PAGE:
Opinion: A look at Sarah Palin, fundraiser
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As Alaska Gov. Sarah Palin starts her career on the national political stage -- and joins the frenzied chase for big-time bucks -- she brings a fundraising past to the table that is modest (to say the least).
Campaign finance reports show she raised $1.43 million from 2001 to 2006 -- less than what a winning race for a seat in the California state Assembly easily could cost.
She raised most of her total --$1.36 million -- in 2005 and 2006, when she was running for governor.
Palin has not raised money since becoming her state’s chief executive. Under Alaska law, she cannot troll for dollars until next May, and at that point only if she declares for reelection (though if all goes well for her in November, all that will be moot).
Since John McCain chose Palin as his vice presidential running mate, Times staff writer Ben Welsh, researcher Maloy Moore and data analyst Sandra Poindexter have been gathering data from the Alaska Public Offices Commission’s website. A review of her campaign finance reports shows her biggest single source of money has been the Republican Party: $75,000.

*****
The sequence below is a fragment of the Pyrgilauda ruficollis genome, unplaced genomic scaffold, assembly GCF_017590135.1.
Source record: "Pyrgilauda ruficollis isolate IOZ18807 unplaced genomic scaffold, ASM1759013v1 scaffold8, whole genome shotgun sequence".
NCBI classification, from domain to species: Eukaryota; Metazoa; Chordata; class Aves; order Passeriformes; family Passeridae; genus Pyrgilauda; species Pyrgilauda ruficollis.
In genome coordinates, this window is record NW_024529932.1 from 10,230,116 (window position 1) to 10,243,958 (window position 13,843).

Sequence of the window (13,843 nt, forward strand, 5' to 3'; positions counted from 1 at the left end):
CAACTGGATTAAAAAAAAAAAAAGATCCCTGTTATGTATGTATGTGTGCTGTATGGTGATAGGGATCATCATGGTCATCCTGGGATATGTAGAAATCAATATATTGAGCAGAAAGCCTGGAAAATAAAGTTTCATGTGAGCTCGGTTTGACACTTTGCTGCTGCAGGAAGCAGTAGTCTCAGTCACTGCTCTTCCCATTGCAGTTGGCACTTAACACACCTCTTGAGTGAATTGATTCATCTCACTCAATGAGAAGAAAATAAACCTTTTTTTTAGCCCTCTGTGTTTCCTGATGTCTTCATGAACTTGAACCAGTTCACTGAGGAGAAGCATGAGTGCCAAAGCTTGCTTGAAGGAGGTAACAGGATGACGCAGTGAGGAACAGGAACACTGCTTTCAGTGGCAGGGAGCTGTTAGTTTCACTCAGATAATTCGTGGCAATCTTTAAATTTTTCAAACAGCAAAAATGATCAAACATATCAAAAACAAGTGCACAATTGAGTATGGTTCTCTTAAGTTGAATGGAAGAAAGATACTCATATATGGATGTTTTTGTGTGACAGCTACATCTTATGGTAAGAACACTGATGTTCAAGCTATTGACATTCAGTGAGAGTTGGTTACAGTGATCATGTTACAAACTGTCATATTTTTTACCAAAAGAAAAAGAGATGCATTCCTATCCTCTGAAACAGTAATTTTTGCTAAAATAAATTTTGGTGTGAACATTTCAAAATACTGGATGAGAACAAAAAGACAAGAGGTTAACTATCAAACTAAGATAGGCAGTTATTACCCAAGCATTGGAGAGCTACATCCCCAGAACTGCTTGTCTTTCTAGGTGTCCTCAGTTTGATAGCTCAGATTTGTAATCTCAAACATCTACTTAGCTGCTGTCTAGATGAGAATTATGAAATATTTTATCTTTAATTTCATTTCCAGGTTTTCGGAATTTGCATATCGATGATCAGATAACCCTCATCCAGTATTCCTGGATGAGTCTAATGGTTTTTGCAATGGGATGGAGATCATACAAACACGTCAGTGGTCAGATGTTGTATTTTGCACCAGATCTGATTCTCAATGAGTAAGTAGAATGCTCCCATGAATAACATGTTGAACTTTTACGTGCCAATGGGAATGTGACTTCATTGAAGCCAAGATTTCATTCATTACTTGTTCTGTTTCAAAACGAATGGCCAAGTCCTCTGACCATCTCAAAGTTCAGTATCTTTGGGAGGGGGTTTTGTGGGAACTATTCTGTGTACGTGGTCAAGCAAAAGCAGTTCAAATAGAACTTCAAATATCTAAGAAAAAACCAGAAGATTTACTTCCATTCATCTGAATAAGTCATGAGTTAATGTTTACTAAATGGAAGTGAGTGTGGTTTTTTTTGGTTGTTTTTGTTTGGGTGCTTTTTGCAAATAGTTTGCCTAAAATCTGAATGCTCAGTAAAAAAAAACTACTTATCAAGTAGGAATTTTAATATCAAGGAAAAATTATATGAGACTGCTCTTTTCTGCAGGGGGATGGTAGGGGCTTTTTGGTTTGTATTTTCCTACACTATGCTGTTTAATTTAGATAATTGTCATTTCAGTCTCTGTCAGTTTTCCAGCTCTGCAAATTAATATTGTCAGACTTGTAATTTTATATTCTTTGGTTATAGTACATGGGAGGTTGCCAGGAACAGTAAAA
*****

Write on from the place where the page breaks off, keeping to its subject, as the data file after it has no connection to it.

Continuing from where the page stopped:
People involved in the fisheries industry — her husband is a commercial fisherman — have contributed at least $70,000.
People listing their business as real estate have donated $46,000. Attorneys accounted for at least $30,000, and lobbyists donated $9,800.
Palin, who favors opening a part of the Arctic National Wildlife Refuge to oil and gas development (a move McCain opposes), has taken about $13,500 from people involved with oil firms.
Although she is a Republican, Palin has friends in organized labor. Unions and self-identified union members have donated $17,000 to her campaigns.
Two days before McCain named her as his running make, Palin attended an AFL-CIO convention in Alaska and signed legislation ...
... putting up $500 million in state money to help TransCanada Corp. research the possibility of a natural gas pipeline from Alaska’s North Slope, which could cost $30 billion and run 1,700 miles. The legislation includes guarantees of union jobs.
“We see eye-to-eye on a lot of stuff,” said Ron Axtell, vice president of a 1,500-member local of the Laborers Union that has donated to Palin and is in line to receive work on the pipeline. “She is an excellent pick. Most of the people in the state are shocked and pretty jubilant.”
Palin, who has made a practice of assailing Alaska’s political culture of corruption, took $5,000 from people affiliated with VECO Corp., the company at the center of the criminal inquiry of Sen. Ted Stevens, also a Republican.
Palin is not implicated in any wrongdoing in the case.
-- Dan Morain